Poblano peppers - can you can or dry them

Discussion in 'Preserving the Harvest' started by missysid, Sep 27, 2010.

  1. missysid

    missysid Well-Known Member

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    Well we were blessed with a case (read that as 40lbs) of poblano peppers over the weekend. After splitting it with all of the friends I could think of I still have about 30lbs left. What can I do with them? Will they can - would I be better off drying them in the dehydrator? Help......

    Mel
     
  2. Gladrags

    Gladrags Well-Known Member

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    That's a lot of peppers! :)

    Can them, freeze them whole, dry them -- whatever you have time and space for.

    Can them sliced or in rings in a vinegar solution, make relish with them and can it.

    If you freeze them, just pop them in the freezer whole; when they're solid, put them in a freezer bag.
     

  3. NostalgicGranny

    NostalgicGranny Well-Known Member Supporter

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  4. missysid

    missysid Well-Known Member

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    I have never made relish before. Do you know if there is one listed in the ball canning book? Can I use just one kind of pepper or should I mix it for relish?
     
  5. Gladrags

    Gladrags Well-Known Member

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    This is the recipe I use for hot pepper relish -- it is sweet and hot, just a touch of flavor from the cider vinegar, and really good on burgers. :) Last year I used a mix of jalapeno and poblano chile; this year it's just poblano (blight got the jalapeno plant!), with a couple of stray bell peppers tossed in. Don't worry about them being green or red, either; use what you have.

    Hot Pepper Relish

    18 red chili peppers, seeded and stemmed
    18 green chili peppers, seeded and stemmed (can use bell pepper for less heat)
    6-8 onions peeled (4 pounds)
    1 tablespoon canning or regular salt
    boiling water
    2 1/2 cups cider vinegar
    2 1/2 cups sugar

    Put peppers and onions through food chopper, or chop in water in blender and drain. Place in 6 qt. kettle. Add salt; cover with boiling water. Let stand 10 minutes.

    Drain and discard liquid. Add vinegar and sugar to vegetables. Bring to boil, simmer 20 minutes. Ladle into jars.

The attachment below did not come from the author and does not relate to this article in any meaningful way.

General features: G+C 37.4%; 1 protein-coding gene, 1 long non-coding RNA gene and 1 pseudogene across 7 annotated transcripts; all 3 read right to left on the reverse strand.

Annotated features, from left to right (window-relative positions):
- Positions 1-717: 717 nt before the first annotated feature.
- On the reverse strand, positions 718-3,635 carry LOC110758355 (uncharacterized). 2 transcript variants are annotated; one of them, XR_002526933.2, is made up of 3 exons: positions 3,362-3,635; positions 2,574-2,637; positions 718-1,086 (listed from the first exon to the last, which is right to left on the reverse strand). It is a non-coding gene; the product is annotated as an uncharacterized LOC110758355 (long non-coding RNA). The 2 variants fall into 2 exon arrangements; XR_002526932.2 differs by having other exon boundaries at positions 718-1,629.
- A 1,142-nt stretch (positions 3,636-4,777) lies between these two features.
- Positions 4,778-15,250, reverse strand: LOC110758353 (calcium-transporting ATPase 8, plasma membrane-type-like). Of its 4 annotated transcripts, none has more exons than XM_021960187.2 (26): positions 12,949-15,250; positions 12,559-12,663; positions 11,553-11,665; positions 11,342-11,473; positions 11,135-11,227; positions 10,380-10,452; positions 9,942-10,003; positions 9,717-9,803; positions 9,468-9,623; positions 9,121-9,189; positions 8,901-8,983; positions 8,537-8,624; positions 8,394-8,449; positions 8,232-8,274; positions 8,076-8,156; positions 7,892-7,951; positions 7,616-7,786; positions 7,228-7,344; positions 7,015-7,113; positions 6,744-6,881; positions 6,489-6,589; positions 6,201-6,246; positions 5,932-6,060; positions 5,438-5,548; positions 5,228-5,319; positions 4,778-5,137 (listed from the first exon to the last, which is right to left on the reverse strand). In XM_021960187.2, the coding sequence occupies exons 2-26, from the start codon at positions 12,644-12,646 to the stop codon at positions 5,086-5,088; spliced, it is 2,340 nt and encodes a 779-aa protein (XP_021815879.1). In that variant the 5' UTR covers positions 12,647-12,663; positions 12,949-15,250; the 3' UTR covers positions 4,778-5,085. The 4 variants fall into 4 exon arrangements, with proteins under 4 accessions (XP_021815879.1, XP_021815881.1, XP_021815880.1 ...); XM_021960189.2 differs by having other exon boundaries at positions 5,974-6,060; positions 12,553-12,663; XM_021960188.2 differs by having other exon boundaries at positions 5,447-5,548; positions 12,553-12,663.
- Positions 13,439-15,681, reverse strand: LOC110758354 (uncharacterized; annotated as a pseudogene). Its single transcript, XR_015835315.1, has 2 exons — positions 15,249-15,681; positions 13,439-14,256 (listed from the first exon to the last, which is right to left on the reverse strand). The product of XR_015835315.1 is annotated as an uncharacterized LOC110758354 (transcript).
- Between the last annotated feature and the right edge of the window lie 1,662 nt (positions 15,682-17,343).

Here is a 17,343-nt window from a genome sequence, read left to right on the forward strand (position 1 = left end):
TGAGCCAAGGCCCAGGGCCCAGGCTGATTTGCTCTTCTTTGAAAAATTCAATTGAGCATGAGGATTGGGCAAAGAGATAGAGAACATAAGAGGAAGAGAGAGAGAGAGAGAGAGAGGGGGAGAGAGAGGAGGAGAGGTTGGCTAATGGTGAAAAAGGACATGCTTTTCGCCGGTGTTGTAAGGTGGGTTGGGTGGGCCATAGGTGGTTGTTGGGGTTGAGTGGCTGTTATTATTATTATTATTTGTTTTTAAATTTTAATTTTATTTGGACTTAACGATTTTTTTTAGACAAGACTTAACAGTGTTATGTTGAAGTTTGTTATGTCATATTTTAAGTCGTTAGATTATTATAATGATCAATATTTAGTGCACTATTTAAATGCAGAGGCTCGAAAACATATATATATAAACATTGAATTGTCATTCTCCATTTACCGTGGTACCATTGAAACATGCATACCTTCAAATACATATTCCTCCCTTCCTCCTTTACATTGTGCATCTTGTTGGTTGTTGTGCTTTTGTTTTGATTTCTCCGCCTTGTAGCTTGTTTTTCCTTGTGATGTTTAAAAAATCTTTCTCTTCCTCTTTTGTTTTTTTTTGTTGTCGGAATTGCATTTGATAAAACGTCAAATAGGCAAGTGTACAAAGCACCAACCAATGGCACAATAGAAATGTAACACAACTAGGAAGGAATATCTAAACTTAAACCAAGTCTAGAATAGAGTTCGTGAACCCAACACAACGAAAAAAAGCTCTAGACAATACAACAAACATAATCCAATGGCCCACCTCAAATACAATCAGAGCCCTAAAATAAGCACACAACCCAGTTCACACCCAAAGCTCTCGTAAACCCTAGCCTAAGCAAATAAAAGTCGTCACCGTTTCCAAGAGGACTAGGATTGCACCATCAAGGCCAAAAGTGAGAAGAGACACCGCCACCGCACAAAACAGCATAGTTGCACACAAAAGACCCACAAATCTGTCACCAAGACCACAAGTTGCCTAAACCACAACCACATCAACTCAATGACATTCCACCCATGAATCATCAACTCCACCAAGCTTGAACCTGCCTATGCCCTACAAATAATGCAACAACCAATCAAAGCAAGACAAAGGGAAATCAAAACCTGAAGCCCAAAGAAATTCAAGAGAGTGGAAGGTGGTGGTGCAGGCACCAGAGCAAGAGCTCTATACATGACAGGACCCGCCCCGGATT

Process in boiling water bath 15 minutes.

    This makes about seven pints.
     
  6. derm

    derm Well-Known Member

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    Poblanos are not very hot. A most excellent pepper. I would smoke them(red ones) over hardwood for awhile, then finish in the dehydrator then grind them to make Ancho chili powder, my favorite.
     
  7. CrashTestRanch

    CrashTestRanch Well-Known Member

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    we ran several batches thru the dehydrator ... ;)
     
  8. Aintlifegrand

    Aintlifegrand Well-Known Member

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    Excellent idea
     
  9. missysid

    missysid Well-Known Member

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    You all are so wonderful! This weekend I just kept telling DH to wait until Monday and I bet HT has lots of ideas. I think we might try a few above since we have so many.
     
  10. Murray in ME

    Murray in ME Well-Known Member

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    Poblanos dry very well. As derm mentioned, they're called ancho chilies when dried. They're great either used whole or ground into a powder.

    One of my favorite ways to use anchos is to braise either chicken or pork with them. It's super simple. Just saute some onion and garlic. Add 2-4 ancho pods (stems removed) depending on how large they are, cumin, salt and pepper. Add cubed pork shoulder or chicken thighs. Let them brown a bit then add chicken stock or water about halfway up the meat. Cover and simmer slowly for about an hour. Remove the meat to a platter. Puree the chilies, onions and remaining cooking liquid in a blender. Pour through a strainer over the meat. Really easy and so good.

    A little ancho powder is great in scrambled eggs or sprinkled over the cheese in a grilled cheese sandwich. A little sprinkled on garlic bread is also really good.